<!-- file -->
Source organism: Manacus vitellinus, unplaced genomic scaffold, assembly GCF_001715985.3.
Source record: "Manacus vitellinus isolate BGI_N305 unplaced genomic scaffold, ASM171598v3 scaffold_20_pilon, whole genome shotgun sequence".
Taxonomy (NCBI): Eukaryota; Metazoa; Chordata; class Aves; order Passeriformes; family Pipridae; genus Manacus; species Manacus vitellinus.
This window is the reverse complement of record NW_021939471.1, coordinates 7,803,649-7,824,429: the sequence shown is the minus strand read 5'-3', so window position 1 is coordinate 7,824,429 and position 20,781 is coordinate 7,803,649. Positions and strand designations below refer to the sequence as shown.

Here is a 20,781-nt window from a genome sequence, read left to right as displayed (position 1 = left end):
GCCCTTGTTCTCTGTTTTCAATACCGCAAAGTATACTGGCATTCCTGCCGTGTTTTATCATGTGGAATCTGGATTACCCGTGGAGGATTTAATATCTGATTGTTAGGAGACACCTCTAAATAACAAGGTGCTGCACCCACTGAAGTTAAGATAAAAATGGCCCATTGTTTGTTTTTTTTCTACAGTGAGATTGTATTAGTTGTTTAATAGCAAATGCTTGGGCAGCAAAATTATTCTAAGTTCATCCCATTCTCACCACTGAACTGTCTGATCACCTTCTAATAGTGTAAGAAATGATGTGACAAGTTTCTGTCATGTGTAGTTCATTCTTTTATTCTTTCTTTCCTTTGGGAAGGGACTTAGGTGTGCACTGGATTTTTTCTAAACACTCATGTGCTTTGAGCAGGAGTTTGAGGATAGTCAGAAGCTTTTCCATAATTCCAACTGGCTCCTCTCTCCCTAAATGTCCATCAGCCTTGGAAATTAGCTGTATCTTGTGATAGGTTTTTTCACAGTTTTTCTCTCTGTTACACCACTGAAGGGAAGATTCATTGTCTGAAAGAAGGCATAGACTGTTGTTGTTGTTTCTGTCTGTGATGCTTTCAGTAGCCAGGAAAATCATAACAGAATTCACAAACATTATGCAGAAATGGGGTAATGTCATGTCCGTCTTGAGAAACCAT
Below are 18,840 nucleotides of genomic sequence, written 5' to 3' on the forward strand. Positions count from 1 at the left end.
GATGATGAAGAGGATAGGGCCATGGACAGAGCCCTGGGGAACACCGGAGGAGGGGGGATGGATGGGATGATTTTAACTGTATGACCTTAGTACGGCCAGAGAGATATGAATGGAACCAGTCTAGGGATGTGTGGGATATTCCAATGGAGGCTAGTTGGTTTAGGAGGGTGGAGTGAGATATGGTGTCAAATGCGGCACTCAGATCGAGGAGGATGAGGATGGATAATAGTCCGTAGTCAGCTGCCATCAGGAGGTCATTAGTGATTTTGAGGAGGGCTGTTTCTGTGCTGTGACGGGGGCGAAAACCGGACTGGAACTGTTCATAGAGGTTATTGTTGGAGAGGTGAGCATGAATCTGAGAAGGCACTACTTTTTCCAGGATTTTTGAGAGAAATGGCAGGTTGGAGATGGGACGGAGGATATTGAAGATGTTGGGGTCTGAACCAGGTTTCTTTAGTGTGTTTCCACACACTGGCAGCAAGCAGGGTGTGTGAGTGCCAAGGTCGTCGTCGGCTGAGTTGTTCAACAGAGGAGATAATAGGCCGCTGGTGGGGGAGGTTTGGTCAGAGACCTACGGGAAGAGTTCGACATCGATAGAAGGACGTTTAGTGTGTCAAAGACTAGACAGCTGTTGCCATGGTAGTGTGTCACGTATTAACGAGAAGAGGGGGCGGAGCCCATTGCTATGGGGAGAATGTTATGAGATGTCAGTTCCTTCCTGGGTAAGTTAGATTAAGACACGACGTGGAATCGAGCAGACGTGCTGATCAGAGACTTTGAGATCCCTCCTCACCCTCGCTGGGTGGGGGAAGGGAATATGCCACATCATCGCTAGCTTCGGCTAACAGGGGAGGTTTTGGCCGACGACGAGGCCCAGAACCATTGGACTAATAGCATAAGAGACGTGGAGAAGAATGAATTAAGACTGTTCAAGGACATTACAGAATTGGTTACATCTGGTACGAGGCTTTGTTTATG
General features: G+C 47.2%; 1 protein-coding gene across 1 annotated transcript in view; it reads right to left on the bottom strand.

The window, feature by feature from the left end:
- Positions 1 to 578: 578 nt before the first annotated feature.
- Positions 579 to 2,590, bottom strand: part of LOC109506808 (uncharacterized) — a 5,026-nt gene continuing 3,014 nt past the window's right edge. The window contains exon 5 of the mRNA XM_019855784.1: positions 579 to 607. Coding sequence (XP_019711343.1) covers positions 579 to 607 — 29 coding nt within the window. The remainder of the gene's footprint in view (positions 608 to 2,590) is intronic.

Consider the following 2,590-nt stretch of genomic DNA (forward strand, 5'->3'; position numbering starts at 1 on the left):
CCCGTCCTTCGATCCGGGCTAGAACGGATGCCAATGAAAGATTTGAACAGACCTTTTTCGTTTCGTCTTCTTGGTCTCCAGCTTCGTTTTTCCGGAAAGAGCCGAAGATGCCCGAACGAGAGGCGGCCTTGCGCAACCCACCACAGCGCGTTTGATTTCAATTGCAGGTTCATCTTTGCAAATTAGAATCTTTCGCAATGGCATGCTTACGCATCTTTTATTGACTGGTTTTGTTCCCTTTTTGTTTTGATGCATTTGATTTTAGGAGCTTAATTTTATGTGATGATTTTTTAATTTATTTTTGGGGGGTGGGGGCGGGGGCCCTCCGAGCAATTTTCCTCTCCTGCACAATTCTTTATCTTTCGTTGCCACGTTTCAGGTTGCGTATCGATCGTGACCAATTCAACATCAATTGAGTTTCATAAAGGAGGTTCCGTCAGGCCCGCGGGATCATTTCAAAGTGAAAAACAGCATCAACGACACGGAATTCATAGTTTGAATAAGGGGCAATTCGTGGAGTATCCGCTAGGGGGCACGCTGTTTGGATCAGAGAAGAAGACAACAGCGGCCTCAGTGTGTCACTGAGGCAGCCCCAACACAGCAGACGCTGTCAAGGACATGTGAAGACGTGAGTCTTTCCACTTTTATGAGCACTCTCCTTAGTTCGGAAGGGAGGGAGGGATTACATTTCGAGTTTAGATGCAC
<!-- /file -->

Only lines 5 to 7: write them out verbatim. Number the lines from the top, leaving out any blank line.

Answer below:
Here is a 20,781-nt window from a genome sequence, read left to right as displayed (position 1 = left end):
GCCCTTGTTCTCTGTTTTCAATACCGCAAAGTATACTGGCATTCCTGCCGTGTTTTATCATGTGGAATCTGGATTACCCGTGGAGGATTTAATATCTGATTGTTAGGAGACACCTCTAAATAACAAGGTGCTGCACCCACTGAAGTTAAGATAAAAATGGCCCATTGTTTGTTTTTTTTCTACAGTGAGATTGTATTAGTTGTTTAATAGCAAATGCTTGGGCAGCAAAATTATTCTAAGTTCATCCCATTCTCACCACTGAACTGTCTGATCACCTTCTAATAGTGTAAGAAATGATGTGACAAGTTTCTGTCATGTGTAGTTCATTCTTTTATTCTTTCTTTCCTTTGGGAAGGGACTTAGGTGTGCACTGGATTTTTTCTAAACACTCATGTGCTTTGAGCAGGAGTTTGAGGATAGTCAGAAGCTTTTCCATAATTCCAACTGGCTCCTCTCTCCCTAAATGTCCATCAGCCTTGGAAATTAGCTGTATCTTGTGATAGGTTTTTTCACAGTTTTTCTCTCTGTTACACCACTGAAGGGAAGATTCATTGTCTGAAAGAAGGCATAGACTGTTGTTGTTGTTTCTGTCTGTGATGCTTTCAGTAGCCAGGAAAATCATAACAGAATTCACAAACATTATGCAGAAATGGGGTAATGTCATGTCCGTCTTGAGAAACCAT
Below are 18,840 nucleotides of genomic sequence, written 5' to 3' on the forward strand. Positions count from 1 at the left end.